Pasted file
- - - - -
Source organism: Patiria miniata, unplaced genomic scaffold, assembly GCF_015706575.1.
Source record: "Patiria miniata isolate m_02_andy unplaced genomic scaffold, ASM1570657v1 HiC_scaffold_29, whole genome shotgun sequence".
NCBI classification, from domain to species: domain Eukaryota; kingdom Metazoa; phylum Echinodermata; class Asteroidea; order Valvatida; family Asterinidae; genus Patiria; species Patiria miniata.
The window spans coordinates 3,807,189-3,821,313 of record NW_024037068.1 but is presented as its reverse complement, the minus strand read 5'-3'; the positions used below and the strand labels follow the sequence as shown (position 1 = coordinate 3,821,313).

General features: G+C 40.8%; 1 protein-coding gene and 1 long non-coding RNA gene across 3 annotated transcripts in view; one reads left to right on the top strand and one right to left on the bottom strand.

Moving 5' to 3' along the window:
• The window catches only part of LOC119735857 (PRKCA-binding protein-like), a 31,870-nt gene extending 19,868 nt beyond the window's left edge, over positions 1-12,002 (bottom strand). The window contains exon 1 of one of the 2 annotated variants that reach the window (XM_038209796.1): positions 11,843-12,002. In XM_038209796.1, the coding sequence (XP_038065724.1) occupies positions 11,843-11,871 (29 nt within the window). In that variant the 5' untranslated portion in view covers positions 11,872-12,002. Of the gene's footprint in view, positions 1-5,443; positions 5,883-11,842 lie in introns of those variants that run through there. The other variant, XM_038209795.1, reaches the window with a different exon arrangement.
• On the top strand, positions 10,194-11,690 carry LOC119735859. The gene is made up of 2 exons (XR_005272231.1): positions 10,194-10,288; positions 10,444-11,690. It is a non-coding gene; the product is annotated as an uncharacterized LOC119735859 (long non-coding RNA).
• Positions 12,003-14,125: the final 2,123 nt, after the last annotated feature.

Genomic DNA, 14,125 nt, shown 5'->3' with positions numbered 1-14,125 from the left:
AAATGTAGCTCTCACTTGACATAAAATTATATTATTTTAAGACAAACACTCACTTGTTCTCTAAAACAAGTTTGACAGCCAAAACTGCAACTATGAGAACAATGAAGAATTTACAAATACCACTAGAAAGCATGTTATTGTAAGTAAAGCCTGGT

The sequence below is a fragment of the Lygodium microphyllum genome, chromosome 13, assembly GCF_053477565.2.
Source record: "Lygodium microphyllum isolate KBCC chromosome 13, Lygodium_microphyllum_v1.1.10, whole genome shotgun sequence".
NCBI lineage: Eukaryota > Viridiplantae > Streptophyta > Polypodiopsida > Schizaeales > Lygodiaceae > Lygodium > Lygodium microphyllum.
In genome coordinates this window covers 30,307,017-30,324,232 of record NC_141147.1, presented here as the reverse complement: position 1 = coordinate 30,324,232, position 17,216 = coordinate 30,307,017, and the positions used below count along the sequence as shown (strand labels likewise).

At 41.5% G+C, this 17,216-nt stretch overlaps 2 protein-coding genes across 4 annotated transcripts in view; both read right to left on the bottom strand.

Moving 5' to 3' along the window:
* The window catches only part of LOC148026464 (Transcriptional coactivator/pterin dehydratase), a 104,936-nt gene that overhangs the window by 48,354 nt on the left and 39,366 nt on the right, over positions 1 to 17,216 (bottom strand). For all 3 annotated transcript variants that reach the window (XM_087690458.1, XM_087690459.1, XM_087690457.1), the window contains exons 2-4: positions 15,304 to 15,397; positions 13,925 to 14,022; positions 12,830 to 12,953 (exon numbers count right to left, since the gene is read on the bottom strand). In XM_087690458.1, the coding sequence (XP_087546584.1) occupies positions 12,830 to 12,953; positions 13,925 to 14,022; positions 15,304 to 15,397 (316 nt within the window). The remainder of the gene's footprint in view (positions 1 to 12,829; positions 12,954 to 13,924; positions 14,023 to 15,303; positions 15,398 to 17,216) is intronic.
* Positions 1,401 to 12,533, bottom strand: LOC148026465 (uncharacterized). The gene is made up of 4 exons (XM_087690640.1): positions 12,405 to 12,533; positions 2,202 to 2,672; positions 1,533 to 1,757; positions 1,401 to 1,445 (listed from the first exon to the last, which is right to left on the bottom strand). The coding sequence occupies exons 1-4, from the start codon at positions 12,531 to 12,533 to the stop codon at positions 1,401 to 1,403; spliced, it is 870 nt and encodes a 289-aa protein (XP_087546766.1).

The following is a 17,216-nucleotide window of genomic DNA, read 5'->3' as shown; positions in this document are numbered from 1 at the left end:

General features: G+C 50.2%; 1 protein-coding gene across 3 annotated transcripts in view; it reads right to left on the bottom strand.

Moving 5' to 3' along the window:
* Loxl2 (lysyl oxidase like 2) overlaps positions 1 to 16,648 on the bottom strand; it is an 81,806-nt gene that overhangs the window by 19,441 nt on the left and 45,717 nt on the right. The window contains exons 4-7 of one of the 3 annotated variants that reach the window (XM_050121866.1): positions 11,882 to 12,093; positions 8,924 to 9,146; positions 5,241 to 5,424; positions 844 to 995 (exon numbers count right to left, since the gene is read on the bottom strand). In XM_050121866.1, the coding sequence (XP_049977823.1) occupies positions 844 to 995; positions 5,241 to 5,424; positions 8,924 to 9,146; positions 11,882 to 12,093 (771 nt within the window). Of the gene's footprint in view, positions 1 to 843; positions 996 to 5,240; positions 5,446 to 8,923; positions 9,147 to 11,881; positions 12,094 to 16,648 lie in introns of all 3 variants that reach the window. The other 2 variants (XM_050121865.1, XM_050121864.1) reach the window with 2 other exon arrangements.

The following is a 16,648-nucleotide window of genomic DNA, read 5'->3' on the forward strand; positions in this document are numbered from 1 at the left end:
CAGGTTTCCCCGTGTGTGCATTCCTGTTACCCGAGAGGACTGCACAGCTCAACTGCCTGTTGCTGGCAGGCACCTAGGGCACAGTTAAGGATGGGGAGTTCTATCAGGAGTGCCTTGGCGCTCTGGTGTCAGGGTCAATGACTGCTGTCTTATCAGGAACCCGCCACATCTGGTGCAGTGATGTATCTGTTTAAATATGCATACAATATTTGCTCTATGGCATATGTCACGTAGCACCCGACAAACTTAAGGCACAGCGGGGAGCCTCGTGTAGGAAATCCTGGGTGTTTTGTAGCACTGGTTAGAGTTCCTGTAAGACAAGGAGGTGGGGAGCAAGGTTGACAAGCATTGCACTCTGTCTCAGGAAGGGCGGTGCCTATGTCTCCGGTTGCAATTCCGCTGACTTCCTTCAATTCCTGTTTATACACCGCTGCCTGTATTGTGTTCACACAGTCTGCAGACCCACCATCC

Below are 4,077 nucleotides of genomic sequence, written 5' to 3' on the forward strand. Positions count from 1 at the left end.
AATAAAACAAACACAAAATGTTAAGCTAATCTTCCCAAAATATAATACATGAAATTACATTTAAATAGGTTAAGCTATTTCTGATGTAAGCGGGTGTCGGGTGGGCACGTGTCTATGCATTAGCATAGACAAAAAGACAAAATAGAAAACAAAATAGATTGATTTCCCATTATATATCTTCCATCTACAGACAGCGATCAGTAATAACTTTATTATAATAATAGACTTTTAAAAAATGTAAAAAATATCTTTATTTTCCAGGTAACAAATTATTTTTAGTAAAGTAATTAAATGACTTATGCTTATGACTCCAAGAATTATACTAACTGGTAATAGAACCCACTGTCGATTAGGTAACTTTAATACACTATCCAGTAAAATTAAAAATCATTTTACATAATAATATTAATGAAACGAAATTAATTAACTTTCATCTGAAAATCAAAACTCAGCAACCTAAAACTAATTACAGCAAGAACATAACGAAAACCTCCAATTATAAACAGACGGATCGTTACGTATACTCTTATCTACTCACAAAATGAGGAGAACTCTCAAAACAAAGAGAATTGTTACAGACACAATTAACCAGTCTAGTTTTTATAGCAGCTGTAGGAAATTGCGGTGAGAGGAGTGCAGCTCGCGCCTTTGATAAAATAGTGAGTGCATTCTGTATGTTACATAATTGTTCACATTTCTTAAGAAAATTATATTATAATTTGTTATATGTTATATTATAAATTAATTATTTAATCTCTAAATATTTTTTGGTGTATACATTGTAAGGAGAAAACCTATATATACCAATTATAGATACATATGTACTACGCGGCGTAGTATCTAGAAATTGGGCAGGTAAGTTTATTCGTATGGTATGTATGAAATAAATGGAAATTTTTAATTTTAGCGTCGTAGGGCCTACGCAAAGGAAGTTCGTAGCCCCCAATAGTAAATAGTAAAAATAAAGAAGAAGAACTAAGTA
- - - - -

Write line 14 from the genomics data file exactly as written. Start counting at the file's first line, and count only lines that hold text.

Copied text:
NCBI lineage: Eukaryota > Viridiplantae > Streptophyta > Polypodiopsida > Schizaeales > Lygodiaceae > Lygodium > Lygodium microphyllum.